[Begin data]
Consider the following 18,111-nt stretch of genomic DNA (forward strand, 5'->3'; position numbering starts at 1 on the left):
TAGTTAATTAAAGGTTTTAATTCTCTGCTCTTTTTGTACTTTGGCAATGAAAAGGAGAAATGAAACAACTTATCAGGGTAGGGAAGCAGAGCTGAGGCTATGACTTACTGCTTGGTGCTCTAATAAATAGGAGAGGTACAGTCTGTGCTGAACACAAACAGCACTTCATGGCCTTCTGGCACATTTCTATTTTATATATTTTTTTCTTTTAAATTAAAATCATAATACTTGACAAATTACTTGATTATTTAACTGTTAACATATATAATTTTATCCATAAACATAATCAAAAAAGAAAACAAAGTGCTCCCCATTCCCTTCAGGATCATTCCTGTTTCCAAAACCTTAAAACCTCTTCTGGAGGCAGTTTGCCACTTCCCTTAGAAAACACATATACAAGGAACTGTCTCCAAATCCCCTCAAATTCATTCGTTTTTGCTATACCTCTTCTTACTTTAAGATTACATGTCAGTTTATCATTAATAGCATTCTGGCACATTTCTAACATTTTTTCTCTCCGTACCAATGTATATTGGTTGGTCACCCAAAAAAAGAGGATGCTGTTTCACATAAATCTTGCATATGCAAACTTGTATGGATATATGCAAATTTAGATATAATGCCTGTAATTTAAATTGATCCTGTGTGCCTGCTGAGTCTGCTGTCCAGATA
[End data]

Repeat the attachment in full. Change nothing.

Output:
Consider the following 18,111-nt stretch of genomic DNA (forward strand, 5'->3'; position numbering starts at 1 on the left):
TAGTTAATTAAAGGTTTTAATTCTCTGCTCTTTTTGTACTTTGGCAATGAAAAGGAGAAATGAAACAACTTATCAGGGTAGGGAAGCAGAGCTGAGGCTATGACTTACTGCTTGGTGCTCTAATAAATAGGAGAGGTACAGTCTGTGCTGAACACAAACAGCACTTCATGGCCTTCTGGCACATTTCTATTTTATATATTTTTTTCTTTTAAATTAAAATCATAATACTTGACAAATTACTTGATTATTTAACTGTTAACATATATAATTTTATCCATAAACATAATCAAAAAAGAAAACAAAGTGCTCCCCATTCCCTTCAGGATCATTCCTGTTTCCAAAACCTTAAAACCTCTTCTGGAGGCAGTTTGCCACTTCCCTTAGAAAACACATATACAAGGAACTGTCTCCAAATCCCCTCAAATTCATTCGTTTTTGCTATACCTCTTCTTACTTTAAGATTACATGTCAGTTTATCATTAATAGCATTCTGGCACATTTCTAACATTTTTTCTCTCCGTACCAATGTATATTGGTTGGTCACCCAAAAAAAGAGGATGCTGTTTCACATAAATCTTGCATATGCAAACTTGTATGGATATATGCAAATTTAGATATAATGCCTGTAATTTAAATTGATCCTGTGTGCCTGCTGAGTCTGCTGTCCAGATA